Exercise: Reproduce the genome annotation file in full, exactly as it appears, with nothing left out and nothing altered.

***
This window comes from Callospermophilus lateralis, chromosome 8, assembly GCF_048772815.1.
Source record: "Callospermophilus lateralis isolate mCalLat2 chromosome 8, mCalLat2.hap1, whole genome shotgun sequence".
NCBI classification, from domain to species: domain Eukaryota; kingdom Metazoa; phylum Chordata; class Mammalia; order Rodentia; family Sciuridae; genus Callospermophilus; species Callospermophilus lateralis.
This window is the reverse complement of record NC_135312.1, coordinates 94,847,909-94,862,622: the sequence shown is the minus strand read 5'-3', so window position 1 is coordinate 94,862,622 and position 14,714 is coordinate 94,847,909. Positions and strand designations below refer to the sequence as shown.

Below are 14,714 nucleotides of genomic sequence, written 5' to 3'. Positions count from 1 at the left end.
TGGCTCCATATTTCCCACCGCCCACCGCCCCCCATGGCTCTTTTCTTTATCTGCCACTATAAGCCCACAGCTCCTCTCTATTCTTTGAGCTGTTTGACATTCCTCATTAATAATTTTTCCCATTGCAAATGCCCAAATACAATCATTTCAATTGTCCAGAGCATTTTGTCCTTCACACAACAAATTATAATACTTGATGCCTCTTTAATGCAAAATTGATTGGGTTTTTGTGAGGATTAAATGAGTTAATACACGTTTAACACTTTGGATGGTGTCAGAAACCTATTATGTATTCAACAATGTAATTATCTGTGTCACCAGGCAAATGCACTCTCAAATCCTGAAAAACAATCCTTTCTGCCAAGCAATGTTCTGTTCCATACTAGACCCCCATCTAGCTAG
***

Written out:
This window comes from Callospermophilus lateralis, chromosome 8, assembly GCF_048772815.1.
Source record: "Callospermophilus lateralis isolate mCalLat2 chromosome 8, mCalLat2.hap1, whole genome shotgun sequence".
NCBI classification, from domain to species: domain Eukaryota; kingdom Metazoa; phylum Chordata; class Mammalia; order Rodentia; family Sciuridae; genus Callospermophilus; species Callospermophilus lateralis.
This window is the reverse complement of record NC_135312.1, coordinates 94,847,909-94,862,622: the sequence shown is the minus strand read 5'-3', so window position 1 is coordinate 94,862,622 and position 14,714 is coordinate 94,847,909. Positions and strand designations below refer to the sequence as shown.

Below are 14,714 nucleotides of genomic sequence, written 5' to 3'. Positions count from 1 at the left end.
TGGCTCCATATTTCCCACCGCCCACCGCCCCCCATGGCTCTTTTCTTTATCTGCCACTATAAGCCCACAGCTCCTCTCTATTCTTTGAGCTGTTTGACATTCCTCATTAATAATTTTTCCCATTGCAAATGCCCAAATACAATCATTTCAATTGTCCAGAGCATTTTGTCCTTCACACAACAAATTATAATACTTGATGCCTCTTTAATGCAAAATTGATTGGGTTTTTGTGAGGATTAAATGAGTTAATACACGTTTAACACTTTGGATGGTGTCAGAAACCTATTATGTATTCAACAATGTAATTATCTGTGTCACCAGGCAAATGCACTCTCAAATCCTGAAAAACAATCCTTTCTGCCAAGCAATGTTCTGTTCCATACTAGACCCCCATCTAGCTAG